That’s awesome, rehearsing for the gig is playing the set once through. I’m used to hearing, “Oh yeah, we rehearse seven hours and the set is 30 minutes.” I like your approach.

(Laughs) Yeah. Run through once, and if there’s any problem spots, you can visit it. But most of the time, we’ve done our homework and we’re ready.

Does being so far apart put a different kind of pressure on you to make the most of it when you’re together like that?

It definitely enhances how precious it is and how special it is. When you’re away from it so much and then you’re in a room with your brothers that you’ve shared a very unique life with and making music – especially music of this emotional content and release – it’s how we make sense of the world. It’s part of how we stay sane, or connected in some way with what is real and important.

And at the same time, being far apart, it’s kind of allowed you guys to flourish in your own processes, right? The solo stuff, Harvestman, that kind of thing in your home studio, separate from the band.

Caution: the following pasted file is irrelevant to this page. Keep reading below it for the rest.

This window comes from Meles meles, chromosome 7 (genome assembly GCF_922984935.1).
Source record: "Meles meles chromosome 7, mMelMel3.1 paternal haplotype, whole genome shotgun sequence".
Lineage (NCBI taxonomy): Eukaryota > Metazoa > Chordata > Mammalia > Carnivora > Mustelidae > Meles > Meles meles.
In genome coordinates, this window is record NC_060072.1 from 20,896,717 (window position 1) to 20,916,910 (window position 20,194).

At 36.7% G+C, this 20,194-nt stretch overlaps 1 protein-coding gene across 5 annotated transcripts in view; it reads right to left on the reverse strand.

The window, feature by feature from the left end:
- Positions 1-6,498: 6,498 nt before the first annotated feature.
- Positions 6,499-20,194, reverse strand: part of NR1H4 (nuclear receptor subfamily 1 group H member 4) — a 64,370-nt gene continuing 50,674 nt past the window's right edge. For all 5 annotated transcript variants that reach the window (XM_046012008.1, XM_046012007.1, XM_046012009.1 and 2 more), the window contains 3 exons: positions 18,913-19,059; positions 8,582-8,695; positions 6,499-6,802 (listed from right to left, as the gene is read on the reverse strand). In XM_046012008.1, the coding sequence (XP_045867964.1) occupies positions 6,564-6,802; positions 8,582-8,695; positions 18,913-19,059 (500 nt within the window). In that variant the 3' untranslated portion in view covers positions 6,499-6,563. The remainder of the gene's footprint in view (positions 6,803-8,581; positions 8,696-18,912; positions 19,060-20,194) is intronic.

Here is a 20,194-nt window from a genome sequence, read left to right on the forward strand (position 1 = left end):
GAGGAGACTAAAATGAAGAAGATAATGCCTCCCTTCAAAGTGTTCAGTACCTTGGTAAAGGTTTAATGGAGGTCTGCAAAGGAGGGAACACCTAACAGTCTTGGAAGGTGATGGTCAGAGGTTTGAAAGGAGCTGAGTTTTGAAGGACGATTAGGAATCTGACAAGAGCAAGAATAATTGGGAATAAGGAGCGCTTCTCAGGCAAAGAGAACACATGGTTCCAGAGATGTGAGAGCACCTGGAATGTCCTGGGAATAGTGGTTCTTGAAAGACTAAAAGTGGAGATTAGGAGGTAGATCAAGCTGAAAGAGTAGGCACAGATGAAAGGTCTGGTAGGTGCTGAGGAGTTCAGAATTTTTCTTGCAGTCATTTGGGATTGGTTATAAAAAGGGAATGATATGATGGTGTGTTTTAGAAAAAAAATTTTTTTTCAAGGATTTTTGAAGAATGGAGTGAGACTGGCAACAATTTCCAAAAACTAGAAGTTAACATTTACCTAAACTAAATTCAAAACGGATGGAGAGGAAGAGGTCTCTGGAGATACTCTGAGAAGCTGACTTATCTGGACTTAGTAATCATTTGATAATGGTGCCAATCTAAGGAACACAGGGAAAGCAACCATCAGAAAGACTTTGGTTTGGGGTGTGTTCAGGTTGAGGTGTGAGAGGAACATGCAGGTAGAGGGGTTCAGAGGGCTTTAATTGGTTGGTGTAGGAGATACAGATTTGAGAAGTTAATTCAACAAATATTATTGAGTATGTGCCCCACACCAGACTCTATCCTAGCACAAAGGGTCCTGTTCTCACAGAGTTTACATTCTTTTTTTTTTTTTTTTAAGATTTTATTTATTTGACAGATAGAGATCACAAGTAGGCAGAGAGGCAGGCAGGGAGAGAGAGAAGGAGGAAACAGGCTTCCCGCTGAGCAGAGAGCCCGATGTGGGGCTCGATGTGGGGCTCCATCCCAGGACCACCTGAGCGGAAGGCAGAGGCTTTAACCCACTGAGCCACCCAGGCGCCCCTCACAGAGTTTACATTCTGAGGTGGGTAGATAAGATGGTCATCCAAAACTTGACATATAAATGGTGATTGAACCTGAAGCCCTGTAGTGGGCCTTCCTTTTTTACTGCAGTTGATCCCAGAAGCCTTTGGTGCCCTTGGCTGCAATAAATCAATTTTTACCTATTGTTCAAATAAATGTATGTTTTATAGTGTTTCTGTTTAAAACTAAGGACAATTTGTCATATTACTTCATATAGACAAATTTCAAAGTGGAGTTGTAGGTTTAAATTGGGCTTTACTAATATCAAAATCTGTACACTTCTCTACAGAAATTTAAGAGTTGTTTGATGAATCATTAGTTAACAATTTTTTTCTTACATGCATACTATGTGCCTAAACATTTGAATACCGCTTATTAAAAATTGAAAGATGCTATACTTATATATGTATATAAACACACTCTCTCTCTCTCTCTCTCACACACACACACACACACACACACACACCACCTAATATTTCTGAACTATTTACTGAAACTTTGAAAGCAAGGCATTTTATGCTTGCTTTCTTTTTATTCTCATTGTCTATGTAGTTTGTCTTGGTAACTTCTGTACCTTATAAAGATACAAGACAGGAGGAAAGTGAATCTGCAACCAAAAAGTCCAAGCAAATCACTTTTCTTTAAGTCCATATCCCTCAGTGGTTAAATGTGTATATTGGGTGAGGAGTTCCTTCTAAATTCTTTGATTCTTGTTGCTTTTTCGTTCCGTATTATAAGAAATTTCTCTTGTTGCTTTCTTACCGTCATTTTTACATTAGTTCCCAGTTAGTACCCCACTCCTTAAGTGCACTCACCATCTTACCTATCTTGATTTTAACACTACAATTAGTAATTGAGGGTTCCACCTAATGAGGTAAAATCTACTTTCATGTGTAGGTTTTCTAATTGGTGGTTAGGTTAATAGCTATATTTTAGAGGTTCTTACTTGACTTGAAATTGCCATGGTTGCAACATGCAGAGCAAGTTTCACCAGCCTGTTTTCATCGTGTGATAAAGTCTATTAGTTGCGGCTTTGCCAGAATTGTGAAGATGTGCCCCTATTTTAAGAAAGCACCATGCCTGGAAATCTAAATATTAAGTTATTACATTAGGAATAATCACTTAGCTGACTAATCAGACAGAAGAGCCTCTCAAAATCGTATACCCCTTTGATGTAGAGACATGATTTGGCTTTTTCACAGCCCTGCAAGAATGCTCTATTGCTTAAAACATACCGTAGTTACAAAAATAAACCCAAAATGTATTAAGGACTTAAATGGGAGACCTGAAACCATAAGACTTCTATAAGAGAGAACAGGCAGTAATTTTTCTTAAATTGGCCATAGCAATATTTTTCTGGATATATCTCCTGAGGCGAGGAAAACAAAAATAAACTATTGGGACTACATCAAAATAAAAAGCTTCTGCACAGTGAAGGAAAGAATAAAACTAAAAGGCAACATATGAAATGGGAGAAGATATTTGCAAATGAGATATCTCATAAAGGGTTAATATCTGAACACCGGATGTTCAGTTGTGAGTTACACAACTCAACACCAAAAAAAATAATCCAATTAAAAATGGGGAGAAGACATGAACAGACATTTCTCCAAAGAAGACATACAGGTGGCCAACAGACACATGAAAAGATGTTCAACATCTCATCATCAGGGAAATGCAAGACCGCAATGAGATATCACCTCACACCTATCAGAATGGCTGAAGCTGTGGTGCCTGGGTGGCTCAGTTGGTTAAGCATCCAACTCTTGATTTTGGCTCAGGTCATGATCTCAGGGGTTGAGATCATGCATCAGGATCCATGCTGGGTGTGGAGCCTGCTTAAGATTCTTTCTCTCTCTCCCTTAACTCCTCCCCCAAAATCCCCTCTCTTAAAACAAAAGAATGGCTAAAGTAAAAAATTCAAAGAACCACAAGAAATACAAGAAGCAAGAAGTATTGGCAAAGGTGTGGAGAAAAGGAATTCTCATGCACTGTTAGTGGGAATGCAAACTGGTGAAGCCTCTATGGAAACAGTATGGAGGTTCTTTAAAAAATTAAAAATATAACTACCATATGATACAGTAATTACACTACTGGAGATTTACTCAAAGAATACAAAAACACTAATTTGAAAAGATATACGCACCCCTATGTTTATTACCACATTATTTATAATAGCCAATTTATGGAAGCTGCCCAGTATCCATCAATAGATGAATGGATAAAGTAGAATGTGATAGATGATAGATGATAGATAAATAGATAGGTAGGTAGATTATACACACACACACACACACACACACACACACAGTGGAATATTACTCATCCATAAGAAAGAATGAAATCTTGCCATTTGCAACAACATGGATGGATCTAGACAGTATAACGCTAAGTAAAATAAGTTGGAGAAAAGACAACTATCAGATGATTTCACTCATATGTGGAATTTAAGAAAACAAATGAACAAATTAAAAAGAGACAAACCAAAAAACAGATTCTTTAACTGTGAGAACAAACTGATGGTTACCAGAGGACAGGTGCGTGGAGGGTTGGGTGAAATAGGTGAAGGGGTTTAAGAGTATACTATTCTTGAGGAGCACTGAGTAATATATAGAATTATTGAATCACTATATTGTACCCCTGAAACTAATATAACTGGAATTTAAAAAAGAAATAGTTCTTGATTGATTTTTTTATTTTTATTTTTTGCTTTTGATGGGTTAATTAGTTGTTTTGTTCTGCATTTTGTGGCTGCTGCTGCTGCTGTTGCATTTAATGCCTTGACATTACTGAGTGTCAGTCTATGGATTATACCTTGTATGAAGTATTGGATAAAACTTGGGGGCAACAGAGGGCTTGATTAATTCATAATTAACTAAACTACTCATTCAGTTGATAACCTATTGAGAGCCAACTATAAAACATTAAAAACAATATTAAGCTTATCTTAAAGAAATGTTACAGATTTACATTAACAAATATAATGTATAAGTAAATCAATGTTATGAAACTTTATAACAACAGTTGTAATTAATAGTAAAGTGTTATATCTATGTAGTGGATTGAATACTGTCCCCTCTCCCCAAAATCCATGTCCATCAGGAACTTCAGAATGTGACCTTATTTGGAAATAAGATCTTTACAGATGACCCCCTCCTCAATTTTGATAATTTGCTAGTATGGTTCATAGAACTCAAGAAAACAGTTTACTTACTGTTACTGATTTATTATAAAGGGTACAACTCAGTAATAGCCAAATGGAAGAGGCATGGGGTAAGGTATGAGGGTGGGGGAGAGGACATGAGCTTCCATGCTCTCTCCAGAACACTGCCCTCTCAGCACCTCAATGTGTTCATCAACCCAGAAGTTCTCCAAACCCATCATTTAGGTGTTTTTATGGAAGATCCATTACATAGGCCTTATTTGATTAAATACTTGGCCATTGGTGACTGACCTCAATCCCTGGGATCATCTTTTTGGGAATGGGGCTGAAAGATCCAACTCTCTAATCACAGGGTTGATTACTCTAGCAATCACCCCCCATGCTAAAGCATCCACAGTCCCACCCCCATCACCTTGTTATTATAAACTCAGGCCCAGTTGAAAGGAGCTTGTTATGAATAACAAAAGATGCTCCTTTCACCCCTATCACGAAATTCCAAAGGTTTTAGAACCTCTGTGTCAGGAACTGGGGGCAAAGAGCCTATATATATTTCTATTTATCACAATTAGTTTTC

Yeah, well I think those things would happen regardless of geography. Those expressions, they just kind of demand their own release and expression. I think that would happen regardless. But it does offer new and exciting ways of looking at stuff. Looking back in time, you can look at how much time people waste fucking around. Where we’ve got half a day together, we need to make sure we make the best of it, don’t screw around with it, don’t waste it with petty bullshit.

Has working on your own affected how you write? Did you always write material separate from everyone and bring it to the band? I know you’re saying there’s not a set process, but in general, are you more comfortable writing on your own and contributing?

That’s hard to say, because the ideas aren’t fully developed by any individual ever. You can get a riff, or a series of riffs, or imagine a vibe, but you can’t predict the rhythmic content, the things beyond the guitars that will take shape, and the… None of the ideas that we ever come up with as individuals can even come close to resembling what they are like through the group process. Yeah, we can work on stuff independently and alone, as far as our individual contribution or the quality of some initial riffs, or the sequence and the flow, trying to channel the spirit of where our music comes from, but it really does take getting it all to the group and giving it life. Life isn’t breathed into it until the group process. It’s always kind of square and abstract before that.